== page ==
It seems to me that businesses (and many other things) are often built on a series of epiphanies. Ray Kroc must have had one when as a milk shake mixer distributor he visited the incredibly busy restaurant of the McDonald brothers. He had a vision of a chain of McDonald's (NYSE: MCD) restaurants, each offering fast food -- and selling many milk shakes. He ended up building the chain of McDonald's eateries we're so familiar with today -- and in its day it was arguably a Rule Breaker: first-mover in an important, emerging industry; strong consumer brand; good management; etc.
Radio Shack (NYSE: RSH) traces its roots back to a leather company in the early 1900s. Someone must have had an epiphany somewhere for that leather company to buy a small company serving ham radio buffs. Similarly, Nokia (NYSE: NOK) was once a conglomerate involved in manufacturing things from paper to chemicals to rubber galoshes to televisions. Someone must have been puzzling over how best to grow the company in those days, as decisions were subsequently made transforming it into a major digital communication enterprise.
Perhaps just as prevalent as these epiphanies, though, are the epiphanies that remain elusive, the puzzles not yet solved, the small keystones to support the arches. Think of some companies that might have once been considered Rule Breakers. Think of Pointcast, the push technology darling of yesteryear. It had a lot going for it, but its path to success was, in retrospect, missing a few flagstones. (Depending on your point of view, it was crippled by inept management, consumers' unwillingness to download its technology, the masses' unreadiness for push technology, technological problems, or some other obstacles.)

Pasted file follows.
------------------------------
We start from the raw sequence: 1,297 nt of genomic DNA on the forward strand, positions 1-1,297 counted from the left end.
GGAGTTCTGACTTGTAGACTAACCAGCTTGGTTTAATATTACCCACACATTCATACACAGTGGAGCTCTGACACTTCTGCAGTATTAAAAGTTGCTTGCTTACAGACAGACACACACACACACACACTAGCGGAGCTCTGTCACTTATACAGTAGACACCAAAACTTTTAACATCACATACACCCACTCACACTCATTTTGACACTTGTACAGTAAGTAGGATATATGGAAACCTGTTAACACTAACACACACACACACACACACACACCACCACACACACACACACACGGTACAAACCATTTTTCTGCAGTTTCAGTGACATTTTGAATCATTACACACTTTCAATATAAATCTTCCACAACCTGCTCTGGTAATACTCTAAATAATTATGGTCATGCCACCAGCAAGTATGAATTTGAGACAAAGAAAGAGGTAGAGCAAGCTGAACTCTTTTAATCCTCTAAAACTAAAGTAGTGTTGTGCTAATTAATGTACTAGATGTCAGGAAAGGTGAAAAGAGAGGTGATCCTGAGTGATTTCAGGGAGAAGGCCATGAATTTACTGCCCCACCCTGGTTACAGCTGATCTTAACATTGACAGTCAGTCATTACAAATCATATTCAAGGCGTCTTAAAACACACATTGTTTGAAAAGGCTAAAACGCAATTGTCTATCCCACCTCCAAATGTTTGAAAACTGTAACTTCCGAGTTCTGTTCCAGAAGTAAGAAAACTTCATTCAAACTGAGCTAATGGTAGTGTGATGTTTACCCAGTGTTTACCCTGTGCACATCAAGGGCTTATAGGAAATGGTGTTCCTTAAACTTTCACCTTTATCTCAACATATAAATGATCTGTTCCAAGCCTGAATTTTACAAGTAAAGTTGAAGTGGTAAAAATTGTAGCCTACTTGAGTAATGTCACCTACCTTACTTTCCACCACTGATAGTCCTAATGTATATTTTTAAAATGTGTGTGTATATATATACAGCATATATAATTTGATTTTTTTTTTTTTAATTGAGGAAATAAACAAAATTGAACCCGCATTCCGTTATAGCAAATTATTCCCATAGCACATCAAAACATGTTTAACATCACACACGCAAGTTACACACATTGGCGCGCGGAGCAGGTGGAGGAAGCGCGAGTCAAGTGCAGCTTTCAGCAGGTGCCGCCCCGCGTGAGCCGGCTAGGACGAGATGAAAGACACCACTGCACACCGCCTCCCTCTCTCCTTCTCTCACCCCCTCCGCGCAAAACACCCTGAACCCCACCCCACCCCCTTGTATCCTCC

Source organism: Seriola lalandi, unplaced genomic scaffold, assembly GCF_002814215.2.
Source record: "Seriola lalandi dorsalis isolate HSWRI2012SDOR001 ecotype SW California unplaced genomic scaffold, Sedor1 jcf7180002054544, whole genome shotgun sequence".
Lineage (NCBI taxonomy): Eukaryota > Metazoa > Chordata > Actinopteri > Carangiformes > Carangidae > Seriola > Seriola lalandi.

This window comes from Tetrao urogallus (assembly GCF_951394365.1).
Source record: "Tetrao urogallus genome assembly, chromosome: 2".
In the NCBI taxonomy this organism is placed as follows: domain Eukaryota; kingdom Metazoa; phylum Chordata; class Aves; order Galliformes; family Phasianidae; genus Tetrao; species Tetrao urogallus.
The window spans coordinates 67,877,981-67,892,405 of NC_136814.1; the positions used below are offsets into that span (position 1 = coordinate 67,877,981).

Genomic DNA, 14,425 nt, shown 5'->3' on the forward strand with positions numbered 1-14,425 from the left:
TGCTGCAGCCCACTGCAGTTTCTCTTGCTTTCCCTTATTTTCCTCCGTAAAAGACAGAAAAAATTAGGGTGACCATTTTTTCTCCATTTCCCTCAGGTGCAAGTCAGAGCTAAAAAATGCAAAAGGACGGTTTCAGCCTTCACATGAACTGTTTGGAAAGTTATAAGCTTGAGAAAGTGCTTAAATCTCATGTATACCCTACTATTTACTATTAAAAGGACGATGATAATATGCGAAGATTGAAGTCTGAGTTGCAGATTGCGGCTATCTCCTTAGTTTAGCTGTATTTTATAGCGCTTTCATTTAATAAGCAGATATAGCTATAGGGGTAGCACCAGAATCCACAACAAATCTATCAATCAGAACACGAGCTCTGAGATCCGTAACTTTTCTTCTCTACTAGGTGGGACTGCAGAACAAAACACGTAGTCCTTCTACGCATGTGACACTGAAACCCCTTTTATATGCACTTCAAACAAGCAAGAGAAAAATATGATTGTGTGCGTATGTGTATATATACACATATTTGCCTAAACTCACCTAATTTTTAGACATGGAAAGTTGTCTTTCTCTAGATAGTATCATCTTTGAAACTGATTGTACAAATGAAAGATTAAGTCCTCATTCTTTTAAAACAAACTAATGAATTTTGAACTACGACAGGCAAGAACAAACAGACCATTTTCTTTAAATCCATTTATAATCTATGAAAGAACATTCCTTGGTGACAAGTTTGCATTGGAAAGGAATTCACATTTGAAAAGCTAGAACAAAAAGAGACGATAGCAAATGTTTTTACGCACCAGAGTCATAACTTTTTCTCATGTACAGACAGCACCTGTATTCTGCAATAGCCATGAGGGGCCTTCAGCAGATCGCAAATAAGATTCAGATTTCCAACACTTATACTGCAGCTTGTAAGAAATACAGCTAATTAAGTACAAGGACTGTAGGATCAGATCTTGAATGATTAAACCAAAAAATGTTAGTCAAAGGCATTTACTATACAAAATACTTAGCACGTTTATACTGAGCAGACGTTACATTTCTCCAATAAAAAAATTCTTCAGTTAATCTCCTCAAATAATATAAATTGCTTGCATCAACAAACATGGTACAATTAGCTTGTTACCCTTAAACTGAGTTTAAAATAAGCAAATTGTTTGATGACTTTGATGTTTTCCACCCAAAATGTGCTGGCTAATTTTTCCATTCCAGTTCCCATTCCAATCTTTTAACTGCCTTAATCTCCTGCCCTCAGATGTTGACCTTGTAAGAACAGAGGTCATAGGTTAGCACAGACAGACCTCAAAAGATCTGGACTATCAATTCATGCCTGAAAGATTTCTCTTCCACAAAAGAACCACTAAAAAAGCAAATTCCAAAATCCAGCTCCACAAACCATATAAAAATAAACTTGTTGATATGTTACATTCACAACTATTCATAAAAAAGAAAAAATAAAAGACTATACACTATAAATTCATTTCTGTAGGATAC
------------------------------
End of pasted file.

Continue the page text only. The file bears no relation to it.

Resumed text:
Some Rule Breakers in our portfolio's past have missed out on finding the key missing link to their ultimate success. Consider 3dfx Interactive (Nasdaq: TDFX). It never managed to raise its offerings much above commodity level. The same has been said for Iomega (NYSE: IOM). Or take a gander at Excite@Home (Nasdaq: ATHM). The sell report we issued upon taking our losses said: "@Home has fulfilled on the promise it had when we bought it two years ago. It remains the top dog in broadband Internet service. Unfortunately, it changed its business substantially with the acquisitions of Excite and BlueMountain.com. It has done nothing with those expensive purchases. The company lacks direction." These are all companies that are short a few epiphanies.
Current holdings in our portfolio face similar challenges. Will Amazon.com (Nasdaq: AMZN) be able to figure out how to be, in a lasting fashion, more than just an ordinary retailer? Will Celera's (NYSE: CRA) business plan be proven correct in retrospect, or will we realize later that management lacked a particular epiphany or two? (Of course, most companies have both advocates and critics. Some people already have their doubts about these and other companies. That's a good thing. Responsible investors should consider not just our points of view, but opposing ones as well.)